Digestive Health

Your digestive system breaks down foods and liquids into their chemical components—carbohydrates, fats, proteins, and the like—that the body can absorb as nutrients and use for energy or to build or repair cells.

Food's journey through the digestive system begins in the mouth. It passes down the esophagus and into the stomach, where digestion begins. Next stop: the small intestine, which in the average person is more than 20 feet long. The small intestine further breaks down food, absorbs nutrients, and sends them into the bloodstream.

The remaining watery food residue moves into your large intestine, a muscular tube about 4 feet long. As undigested food passes through it, bacteria feed off the remnants. The wall of the large intestine soaks up most of the remaining water. Any undigested food that remains is expelled by a highly efficient disposal system.

Like all complicated machinery, the digestive tract doesn't always run smoothly. In some people, the problem is genetic. In others, the immune system mistakenly attacks the digestive system, causing various digestive woes. What we eat, and how we eat, can also throw off digestive health.

Common ailments of the digestive system include:

  • heartburn, also known as gastroesophageal reflux disease (GERD)
  • peptic ulcer
  • diverticular disease
  • irritable bowel syndrome (IBS)
  • gallstones
  • celiac disease
  • constipation
  • diarrhea

Keeping your digestive system healthy

There are several ways to keep your digestive system healthy:

  • Don't smoke.
  • Keep your weight in the healthy range.
  • Eat a balanced, healthy diet.
  • Exercise several times a week, if not every day.
  • Learn different ways to reduce stress.

Digestive Health Articles

Answers to the top questions about cannabis extract

Cannabidiol (CBD) is a non-intoxicating plant chemical that comes from hemp or marijuana. It is used to help reduce symptoms of many conditions, including anxiety, bipolar disorder, arthritis, diabetes, a muscle disorder called dystonia, seizures, multiple sclerosis, Parkinson’s disease, Crohn’s disease, chronic pain, post-traumatic stress disorder, and insomnia. CBD is considered generally safe and well tolerated, though it’s not clear yet how much CBD is safe and for how long, or if it is safe specifically for older adults. CBD has some known side effects and drug interactions. (Locked) More »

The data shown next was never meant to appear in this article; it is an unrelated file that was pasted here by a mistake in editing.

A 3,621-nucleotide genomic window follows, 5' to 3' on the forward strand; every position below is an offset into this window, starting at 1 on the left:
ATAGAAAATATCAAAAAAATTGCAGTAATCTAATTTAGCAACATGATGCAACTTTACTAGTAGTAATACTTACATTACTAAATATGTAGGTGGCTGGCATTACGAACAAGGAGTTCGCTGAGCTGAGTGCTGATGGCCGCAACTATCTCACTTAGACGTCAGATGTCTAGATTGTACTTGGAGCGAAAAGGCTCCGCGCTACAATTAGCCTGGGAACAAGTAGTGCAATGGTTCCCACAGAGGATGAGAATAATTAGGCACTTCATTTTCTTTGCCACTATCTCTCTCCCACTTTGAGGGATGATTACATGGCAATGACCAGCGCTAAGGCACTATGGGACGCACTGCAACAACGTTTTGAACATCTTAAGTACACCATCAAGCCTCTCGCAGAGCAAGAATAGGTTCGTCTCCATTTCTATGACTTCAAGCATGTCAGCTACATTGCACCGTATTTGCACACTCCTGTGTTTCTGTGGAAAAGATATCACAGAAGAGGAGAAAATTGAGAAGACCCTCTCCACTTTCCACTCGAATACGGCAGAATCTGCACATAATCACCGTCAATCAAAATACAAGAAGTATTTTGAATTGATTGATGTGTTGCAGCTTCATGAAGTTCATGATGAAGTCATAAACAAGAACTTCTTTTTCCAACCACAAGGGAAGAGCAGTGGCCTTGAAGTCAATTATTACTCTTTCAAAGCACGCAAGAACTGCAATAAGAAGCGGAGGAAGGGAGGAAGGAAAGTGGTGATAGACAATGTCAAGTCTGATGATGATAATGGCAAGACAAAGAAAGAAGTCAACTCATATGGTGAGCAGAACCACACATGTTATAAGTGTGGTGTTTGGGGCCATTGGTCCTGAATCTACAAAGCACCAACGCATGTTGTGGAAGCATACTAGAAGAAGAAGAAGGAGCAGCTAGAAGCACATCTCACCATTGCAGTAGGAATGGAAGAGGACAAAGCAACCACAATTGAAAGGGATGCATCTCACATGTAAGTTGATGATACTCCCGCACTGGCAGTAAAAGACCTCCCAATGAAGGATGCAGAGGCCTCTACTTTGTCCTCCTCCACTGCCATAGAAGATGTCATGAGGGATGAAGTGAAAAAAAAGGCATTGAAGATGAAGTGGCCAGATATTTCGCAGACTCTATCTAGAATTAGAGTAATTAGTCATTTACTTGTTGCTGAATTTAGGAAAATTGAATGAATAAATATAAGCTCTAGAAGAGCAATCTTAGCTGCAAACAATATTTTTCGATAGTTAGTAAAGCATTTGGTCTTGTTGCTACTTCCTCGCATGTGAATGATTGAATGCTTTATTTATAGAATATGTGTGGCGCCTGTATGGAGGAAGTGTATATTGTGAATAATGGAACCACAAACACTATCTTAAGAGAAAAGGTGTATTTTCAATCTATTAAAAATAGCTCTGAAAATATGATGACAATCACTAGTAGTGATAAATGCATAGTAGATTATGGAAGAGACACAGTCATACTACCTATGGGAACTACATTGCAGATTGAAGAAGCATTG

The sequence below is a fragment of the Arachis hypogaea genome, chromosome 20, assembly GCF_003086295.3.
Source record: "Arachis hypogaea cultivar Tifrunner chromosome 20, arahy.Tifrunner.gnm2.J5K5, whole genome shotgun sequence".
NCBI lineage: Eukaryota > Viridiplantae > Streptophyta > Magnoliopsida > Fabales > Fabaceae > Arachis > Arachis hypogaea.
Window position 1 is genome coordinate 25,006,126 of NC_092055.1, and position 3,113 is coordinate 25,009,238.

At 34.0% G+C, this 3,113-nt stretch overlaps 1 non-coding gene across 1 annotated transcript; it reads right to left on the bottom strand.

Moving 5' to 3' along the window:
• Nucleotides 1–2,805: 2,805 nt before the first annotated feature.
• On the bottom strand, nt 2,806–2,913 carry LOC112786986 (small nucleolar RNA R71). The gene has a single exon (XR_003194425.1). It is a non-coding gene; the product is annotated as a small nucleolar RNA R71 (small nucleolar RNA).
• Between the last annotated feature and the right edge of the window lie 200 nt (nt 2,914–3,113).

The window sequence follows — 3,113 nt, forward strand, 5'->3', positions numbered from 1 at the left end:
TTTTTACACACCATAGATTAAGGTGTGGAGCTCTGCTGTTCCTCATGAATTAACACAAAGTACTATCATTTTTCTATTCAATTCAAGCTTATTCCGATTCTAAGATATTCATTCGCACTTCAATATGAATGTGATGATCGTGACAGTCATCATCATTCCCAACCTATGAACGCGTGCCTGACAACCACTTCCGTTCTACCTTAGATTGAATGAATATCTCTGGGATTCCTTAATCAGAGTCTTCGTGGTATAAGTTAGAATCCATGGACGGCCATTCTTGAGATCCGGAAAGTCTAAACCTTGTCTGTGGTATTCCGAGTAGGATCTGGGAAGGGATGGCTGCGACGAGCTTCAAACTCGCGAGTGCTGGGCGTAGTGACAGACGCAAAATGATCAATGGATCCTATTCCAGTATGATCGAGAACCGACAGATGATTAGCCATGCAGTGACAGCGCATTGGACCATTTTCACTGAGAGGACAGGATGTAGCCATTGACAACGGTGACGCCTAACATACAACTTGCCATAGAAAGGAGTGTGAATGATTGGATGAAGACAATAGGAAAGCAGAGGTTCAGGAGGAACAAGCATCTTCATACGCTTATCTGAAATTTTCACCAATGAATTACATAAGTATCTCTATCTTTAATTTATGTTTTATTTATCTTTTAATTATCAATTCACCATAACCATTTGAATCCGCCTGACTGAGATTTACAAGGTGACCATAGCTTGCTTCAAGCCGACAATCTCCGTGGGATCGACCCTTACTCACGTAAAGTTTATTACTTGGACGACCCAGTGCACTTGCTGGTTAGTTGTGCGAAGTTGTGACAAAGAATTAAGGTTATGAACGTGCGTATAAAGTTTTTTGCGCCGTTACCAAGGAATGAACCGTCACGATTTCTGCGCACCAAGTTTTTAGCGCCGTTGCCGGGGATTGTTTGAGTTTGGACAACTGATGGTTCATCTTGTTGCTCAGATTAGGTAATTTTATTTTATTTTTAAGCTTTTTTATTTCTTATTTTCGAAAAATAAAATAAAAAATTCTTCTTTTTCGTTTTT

Feeling the burn? Antacids can provide some relief

Over-the-counter antacids may be effective at managing occasional bouts of heartburn. But persistent heartburn should be checked out by a doctor, who may want to prescribe medication or look for underlying medical causes. (Locked) More »

Soothing solutions for irritable bowel syndrome

Irritable bowel syndrome (IBS) is most common in people in their 30s and 40s; however, it can occur at any age. The exact cause of IBS has yet to be discovered and it is impossible to prevent. The goal is to focus on managing the condition, which can be done by identifying specific triggers for IBS symptoms and then adopting strategies to make your symptoms less severe and less frequent. The most common treatment approaches are diet, stress management, and medication. (Locked) More »

Avoid complications by treating chronic constipation early

Aggressive and early treatment of constipation can prevent painful complications from the condition, including hemorrhoids, anal fissures, ulcerations of the colon, bowel obstruction, and rectal prolapse. Start with lifestyle changes—such as adding more fiber to the diet, drinking enough water, and regular exercise. Used wisely, medications also can be very helpful. (Locked) More »

Putting a stop to leaky gut

Leaky gut occurs when holes in the gut lining allow toxins and bacteria to enter the body, and may contribute to symptoms like bloating, gas, cramps, food sensitivities, fatigue, and headaches. While leaky gut remains a mysterious ailment and is often tough to diagnose, investing in overall digestive health, including eating a diet with unprocessed foods and adequate fiber intake, and adopting regular exercise can help keep the digestive system healthy. More »

What’s causing that belly bloat?

Increasing evidence suggests that most people with bloating have an abnormal response to a normal amount of gas. This problem is called visceral hypersensitivity. However, bloating can also result from an underlying condition, such as irritable bowel syndrome or a condition called gastroparesis; from a reaction to diet; or possibly from an overgrowth of bacteria in the small intestine. To treat bloating, doctors first eliminate underlying conditions and diet issues. If that doesn’t resolve bloat, doctors may consider sensory issues as a cause of bloating. (Locked) More »

Heartburn vs. heart attack

Heartburn, a common symptom of gastroesophageal reflux disease, causes a painful sensation in the middle of the chest that is often mistaken for a heart attack. Drugs to treat these common problems are often taken together intentionally. The widely used heartburn drugs known as proton-pump inhibitors may help reduce gastrointestinal bleeding—a possible side effect of aspirin, which is sometimes taken to prevent heart attacks. More »